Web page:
Local making a global difference looking for crazy ideas
[ By Dawne Belloise ]
There’s a direct link between climate change and pandemics like COVID-19, Mt. Crested Butte local Zenia Tata states. She explains some of the reasons, such as the melting of the polar caps, that is not only releasing a lot of carbon dioxide into the atmosphere but also releasing bacteria and viruses. In the deforestation of land, which contributes to global warming, animals have nowhere to go and are coming into closer proximity with humans as their territory shrinks, allowing viruses to make the jump from animal to human.
With world hunger and poverty rampant, people are eating animals they shouldn’t, also allowing viruses to make the leap from animal to human. Research claims there’ll be more pandemics because of climate change. This is where Tata’s Carbon Dioxide Removal XPrize project comes in.
The XPrize Foundation is a global “Future-positive movement of over one million people and rising. A trusted, proven platform for impact that leverages the power of competition to catalyze innovation and accelerate a more hopeful future by incentivizing radical breakthroughs for the benefit of humanity,” according to their website xprize.org. According to the Foundation, the world needs crazy ideas that can come from anyone, anywhere on the planet, who have embraced the spirit of competition and winning competitors have won millions of dollars in XPrizes and helped shape a better future for all.
As chief impact officer at XPrize, Tata and her team’s role is to see the possible future and act on possible innovative solutions submitted by competitors for the XPrize. She calls it future foresight.
“We’re futurists,” she explains. “We design very futuristic prizes with technology. As futurists, what we do is look about 30 years out to the future and ask, by the year 2050, what will the state of our planet be? What will the state of our domain be? So, it could be about housing, health, or it could be our food systems, and we try to understand, what are those breakthroughs required to shift the trajectory of the future to a better, more thriving place – better for people, better for planet and better for industry and government. We call that designing a preferred future state. We do that in a meticulous way. This is a deep process based on research. There are methodologies and tools and we harness the expertise of the foremost minds and experts in the world to come up with these futures.”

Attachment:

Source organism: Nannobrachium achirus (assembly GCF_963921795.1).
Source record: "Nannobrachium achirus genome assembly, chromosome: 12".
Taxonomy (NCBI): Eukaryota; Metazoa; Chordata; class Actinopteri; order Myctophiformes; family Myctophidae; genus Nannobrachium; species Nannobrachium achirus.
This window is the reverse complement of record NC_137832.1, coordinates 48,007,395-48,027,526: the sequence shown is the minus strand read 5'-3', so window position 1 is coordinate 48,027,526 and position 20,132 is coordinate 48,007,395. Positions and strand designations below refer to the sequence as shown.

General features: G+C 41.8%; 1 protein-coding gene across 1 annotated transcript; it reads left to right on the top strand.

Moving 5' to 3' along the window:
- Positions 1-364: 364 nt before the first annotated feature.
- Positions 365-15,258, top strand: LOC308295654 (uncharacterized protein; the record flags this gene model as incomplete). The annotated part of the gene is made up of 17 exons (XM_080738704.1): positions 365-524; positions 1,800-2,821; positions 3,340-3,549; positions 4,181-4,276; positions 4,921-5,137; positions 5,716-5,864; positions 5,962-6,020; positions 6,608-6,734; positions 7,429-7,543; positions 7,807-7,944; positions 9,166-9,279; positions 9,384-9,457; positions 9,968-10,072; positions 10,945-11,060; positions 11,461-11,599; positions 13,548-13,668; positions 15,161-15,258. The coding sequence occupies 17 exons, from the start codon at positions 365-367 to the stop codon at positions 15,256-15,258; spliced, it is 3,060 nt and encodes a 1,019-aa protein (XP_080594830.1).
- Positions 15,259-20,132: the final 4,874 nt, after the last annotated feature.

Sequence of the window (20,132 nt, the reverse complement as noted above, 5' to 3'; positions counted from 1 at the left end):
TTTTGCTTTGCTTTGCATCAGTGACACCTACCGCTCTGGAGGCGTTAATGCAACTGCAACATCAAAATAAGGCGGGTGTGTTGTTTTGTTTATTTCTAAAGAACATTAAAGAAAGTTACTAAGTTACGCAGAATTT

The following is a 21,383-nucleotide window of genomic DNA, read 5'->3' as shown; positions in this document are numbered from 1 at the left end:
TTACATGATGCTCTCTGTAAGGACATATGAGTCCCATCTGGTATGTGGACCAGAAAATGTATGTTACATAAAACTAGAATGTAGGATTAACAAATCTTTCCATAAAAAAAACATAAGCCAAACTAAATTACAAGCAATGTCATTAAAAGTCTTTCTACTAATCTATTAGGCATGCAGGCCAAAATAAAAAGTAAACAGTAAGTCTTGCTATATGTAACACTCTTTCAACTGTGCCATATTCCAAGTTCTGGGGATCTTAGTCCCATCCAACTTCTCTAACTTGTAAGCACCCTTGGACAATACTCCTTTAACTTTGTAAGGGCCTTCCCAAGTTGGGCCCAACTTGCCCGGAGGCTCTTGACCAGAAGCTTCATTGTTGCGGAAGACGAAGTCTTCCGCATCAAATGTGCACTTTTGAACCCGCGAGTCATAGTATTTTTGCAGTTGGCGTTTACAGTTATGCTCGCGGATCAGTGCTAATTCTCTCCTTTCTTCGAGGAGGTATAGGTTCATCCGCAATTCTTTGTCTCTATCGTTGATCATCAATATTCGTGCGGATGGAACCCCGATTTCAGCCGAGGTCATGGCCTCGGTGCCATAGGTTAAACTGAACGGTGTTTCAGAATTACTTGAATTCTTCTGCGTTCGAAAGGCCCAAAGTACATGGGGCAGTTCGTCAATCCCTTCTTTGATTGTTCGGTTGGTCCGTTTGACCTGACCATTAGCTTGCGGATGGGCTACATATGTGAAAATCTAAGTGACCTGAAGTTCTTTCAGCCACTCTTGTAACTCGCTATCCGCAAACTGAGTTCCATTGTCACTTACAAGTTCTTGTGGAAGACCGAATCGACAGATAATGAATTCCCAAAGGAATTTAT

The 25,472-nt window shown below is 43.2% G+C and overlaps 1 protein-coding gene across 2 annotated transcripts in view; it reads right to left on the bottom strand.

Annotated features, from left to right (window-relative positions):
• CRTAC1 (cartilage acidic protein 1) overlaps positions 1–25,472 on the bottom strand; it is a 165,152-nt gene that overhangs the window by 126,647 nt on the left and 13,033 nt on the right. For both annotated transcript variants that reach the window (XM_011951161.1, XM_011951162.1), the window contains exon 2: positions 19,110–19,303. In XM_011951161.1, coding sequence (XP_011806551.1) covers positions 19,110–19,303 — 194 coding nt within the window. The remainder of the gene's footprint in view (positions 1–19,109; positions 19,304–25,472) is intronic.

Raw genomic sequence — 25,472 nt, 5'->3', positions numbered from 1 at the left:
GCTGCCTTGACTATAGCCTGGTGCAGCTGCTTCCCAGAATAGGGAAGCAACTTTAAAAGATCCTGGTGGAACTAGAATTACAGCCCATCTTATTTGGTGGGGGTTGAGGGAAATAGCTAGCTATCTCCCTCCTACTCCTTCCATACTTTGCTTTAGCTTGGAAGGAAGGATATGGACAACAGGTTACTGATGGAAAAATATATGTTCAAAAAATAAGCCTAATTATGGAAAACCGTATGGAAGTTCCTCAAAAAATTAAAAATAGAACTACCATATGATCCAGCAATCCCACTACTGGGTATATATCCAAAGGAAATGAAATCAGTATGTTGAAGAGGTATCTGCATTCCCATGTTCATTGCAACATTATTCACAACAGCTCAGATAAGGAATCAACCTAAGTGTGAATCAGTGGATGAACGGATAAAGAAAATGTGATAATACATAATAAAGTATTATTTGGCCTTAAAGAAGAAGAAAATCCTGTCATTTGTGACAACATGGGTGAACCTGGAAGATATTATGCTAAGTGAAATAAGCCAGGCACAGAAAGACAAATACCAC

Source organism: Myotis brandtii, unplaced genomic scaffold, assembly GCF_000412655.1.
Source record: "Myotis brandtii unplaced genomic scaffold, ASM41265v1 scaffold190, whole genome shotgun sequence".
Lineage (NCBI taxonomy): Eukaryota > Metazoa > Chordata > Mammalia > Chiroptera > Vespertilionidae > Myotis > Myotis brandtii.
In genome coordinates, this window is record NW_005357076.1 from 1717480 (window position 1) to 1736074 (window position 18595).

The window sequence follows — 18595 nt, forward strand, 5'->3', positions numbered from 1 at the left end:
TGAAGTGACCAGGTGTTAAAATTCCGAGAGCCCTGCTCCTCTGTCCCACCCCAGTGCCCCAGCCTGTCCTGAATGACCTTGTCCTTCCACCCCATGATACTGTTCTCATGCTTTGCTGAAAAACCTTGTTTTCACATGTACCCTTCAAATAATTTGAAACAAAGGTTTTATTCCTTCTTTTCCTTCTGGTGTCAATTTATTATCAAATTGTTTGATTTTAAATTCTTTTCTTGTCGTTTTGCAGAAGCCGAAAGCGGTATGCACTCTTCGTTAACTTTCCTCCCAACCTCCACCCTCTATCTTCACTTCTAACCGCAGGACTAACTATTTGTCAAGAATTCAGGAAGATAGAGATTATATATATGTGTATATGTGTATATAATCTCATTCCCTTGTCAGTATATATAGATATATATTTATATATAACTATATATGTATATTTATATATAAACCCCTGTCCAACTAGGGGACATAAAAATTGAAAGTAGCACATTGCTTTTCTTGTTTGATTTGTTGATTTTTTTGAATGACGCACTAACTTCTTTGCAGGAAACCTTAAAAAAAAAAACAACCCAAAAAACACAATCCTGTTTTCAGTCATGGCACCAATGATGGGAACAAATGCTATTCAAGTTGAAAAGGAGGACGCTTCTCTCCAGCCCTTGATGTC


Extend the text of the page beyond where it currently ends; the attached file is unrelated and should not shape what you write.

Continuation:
Finding different ways to do things…
Based on that work, the group identifies what those breakthroughs might be. “A breakthrough is a disruption – it could be technology, policies – it could be anything that offers a divergence, a different way of doing things. From that moment on, things are different, so we identify those breakthroughs and then some of those breakthroughs become big innovation competitions. Then my team and I put the technical guidelines and parameters around these competitions.”
Tata and her team outline to the applicants how to design an innovation that changes the trajectory of water, food or housing or in this particular XPrize, CO2 removal.
“We know that by the year 2050, we’re going to need to remove 10-12 gigatons of excess CO2 on an annual basis from our atmosphere. This will help us reset Earth’s carbon cycle and balance it out again to healthy levels,” she says.
Since the Industrial Revolution and the discovery of fossil fuels, humans have been pumping greenhouse gases into the atmosphere that acts like a warming blanket over the earth.
Tata explains, “For all the people who say it’s a natural cycle, yes, the earth has gone through super chill and warm cycles, but in three million years, we have not had so much carbon dioxide in our atmosphere. The reason we have this is because humans caused climate change.”
To reverse the cycle and halt climate change, Tata cites the logic of having mitigation strategies in place which allow for policies. “And also allow for funding for people to have more electrified vehicles, for example, and more renewable and efficient energy in their homes,” she says.
More than mitigation needed…
“Last year, before COVID hit, the CB town council was talking about mitigation strategies. All those mitigation strategies are just as important today as they were a year ago, but mitigation isn’t enough anymore because we have passed the tipping point,” Tata says.
Based on the International Policy Climate Change (IPCC) definitive document published in late 2019 by scientists around the world, if we do not start removing CO2 from our atmosphere at a gigaton scale, by 2030 we’re going to be in dire straights, she says.